Larry Andersen and Scott Franzke to call fewer games together in 2018

Larry Andersen and Scott Franzke to call fewer games together in 2018

Next season was starting to look like such a promising year for the Philadelphia Phillies and their fans. A young core of players is finally emerging and beginning to excite on a nightly basis. But fans have already been dealt an early blow with news that Larry Andersen will call fewer games in 2018.

The move has reportedly been in the works for some time as L.A.'s desire to travel so often has decreased at the ripe young age of 64.

Exactly how many games he will miss in 2018 remains to be seen, but's Todd Zolecki says there is still the potential Andersen only calls games at Citizens Bank Park.

"I really, as much as I love the game, I love the Phillies, I love being out here at the park," Andersen said on CSN's Philly Sports Talk, "I want to be able to do some things in the summer with my wife, with my kids, out west and I guess it was just time.

"I found myself getting a little grumpier on the road when things weren't going well and even with stuff not necessarily pertaining to the game. It got to be kind of a wear on me, but you know, I'm going to be 65 next May โ€” don't tell anybody โ€” and I just โ€ฆ now is a good time.

"Have some days off in the summer, where I can go do the things I want to do. I haven't had any significant time off in the summer in 48 years."

Regular listeners to Phillies radio broadcasts may have noticed some other familiar names and voices pop up during games this season. Doug Glanville, J.C. Romero, Kevin Stocker and Kevin Jordan have all been given a shot to call games, presumably in some sort of tryout-for-the-future capacity.

"It'll be the first time I'll have significant time off in the summer in 48 years," Andersen told on Wednesday. "I'm just really getting tired of the travel. More than anything, I catch myself letting little things bother me on the road, even the game. You want to be home. Honestly, I find myself getting grumpy and I don't want to do that. It's not fair to the fans. It's not fair to the organization. I don't like being that way. It's my form of taking a chill pill, really."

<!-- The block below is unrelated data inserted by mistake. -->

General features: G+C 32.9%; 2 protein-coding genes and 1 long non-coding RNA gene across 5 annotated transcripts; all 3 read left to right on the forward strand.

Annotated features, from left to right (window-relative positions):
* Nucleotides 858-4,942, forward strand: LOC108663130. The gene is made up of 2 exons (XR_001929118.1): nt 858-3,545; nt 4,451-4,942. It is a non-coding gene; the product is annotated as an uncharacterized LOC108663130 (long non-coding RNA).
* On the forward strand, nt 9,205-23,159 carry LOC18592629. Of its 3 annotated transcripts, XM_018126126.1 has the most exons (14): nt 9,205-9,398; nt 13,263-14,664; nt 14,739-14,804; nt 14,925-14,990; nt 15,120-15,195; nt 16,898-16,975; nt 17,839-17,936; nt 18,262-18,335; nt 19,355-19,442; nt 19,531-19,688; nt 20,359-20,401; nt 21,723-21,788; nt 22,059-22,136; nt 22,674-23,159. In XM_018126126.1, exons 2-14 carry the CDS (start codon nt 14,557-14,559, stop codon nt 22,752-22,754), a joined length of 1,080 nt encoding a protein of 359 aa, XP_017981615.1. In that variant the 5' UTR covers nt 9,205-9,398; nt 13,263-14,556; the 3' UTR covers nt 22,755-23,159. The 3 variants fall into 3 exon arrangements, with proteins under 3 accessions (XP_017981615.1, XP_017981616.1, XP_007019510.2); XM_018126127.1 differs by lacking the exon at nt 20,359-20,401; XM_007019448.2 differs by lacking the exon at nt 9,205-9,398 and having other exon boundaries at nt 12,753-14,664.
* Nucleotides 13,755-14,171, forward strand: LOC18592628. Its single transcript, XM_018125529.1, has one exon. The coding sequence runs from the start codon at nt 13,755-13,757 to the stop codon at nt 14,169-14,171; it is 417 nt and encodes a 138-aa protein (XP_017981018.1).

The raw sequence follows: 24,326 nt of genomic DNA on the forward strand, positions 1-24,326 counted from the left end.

L.A. letting little things bother him? Heck, isn't that half the reason many fans tune in to listen to his banter with Franzke in the first place?

Glanville has been praised for his insight on television and in print. But can he read a Home Run Payoff Inning promo with the sardonic beauty of L.A.?

Tune in in 2018 to find out.

Kevin Hart finally gets his Lombardi Trophy

NBC Sports Philadelphia

Kevin Hart finally gets his Lombardi Trophy

Kevin Hart finally has his Lombardi Trophy.

Hart, a comedian and a native of Philadelphia, had a few too many adult beverages during Super Bowl LII and attempted to get to the stage for the presentation of the trophy. He was unsurprisingly denied.

But Hart refused to accept "no" for an answer.

The lesson here is, if you're big enough of a celebrity to get on the field after your hometown team wins the Super Bowl, you probably have enough coin to just buy your own trophy instead of trying to drunkenly crash the trophy presentation.

On his birthday, Embiid delivers present to fans

On his birthday, Embiid delivers present to fans

Most Sixers fans probably could've predicted the 2-0 result of the Sixers' back-to-back swing against the Knicks and the Nets, but the expenditure of energy it'd take to get there was hard to see coming. One night after needing a fourth-quarter comeback to escape from New York, the Sixers went even further down to the wire against Brooklyn at home, needing a huge final-minute three from Robert Covington and some savvy playing of the foul game from T.J. McConnell to squeak out the 120-116 win.

Both one of the biggest reasons the Nets were able to hang around and one of the biggest reasons the Sixers won anyway was the birthday boy himself, Joel Embiid. JoJo turned 24 yesterday, and he matched that with a 24-point performance -- though he needed 23 shots to get there, only hitting a Kobe-like six of them. But The Process was eminently trustworthy elsewhere in the box score: a career-high 19 boards, four assists (with only one turnover), and most importantly, an immaculate 11-11 from the foul line, where he'd been struggling recently (just 63% from the stripe this month previously). It was about as dominant a performance as our big guy could submit while being an absolute mess from the field.

And he was matched along the way by Ben Simmons. The Fresh Prince didn't notch his third consecutive triple-double, sadly, but he came damn close with his 21-8-12 line -- to go with three big steals and just two turnovers -- his highest-scoring night since he hung 32 on the Bulls in February. We've said it before, but having a superstar to carry your team when they're struggling is the ultimate luxury; having two feels downright immodest. (Simmons since All Stars were announced in late January, btw: 16-8-9 on 58% shooting and under three turnovers, with four triple-doubles and double-digit scoring in 25 out of 25 games.)

So the Sixers move to 38-30, two games up on Milwaukee in the seventh seed, half a game behind Washington at five, a full game behind Cleveland at four, and 1.5 behind Indiana at three. While the Sixers have struggled some against top-level teams in the past month -- going 1-5 in their last six games against playoff-bound opponents -- they've kept pace in the East by taking care of business against the sub-.500 teams, winning their last eight against losing squads, dating back to them taking an L against these Nets in Brooklyn at the end of January. Now they get a couple hard-earned days off before two more home games against lottery-bound squads in Charlotte and Memphis. Trust -- and celebrate -- The Process.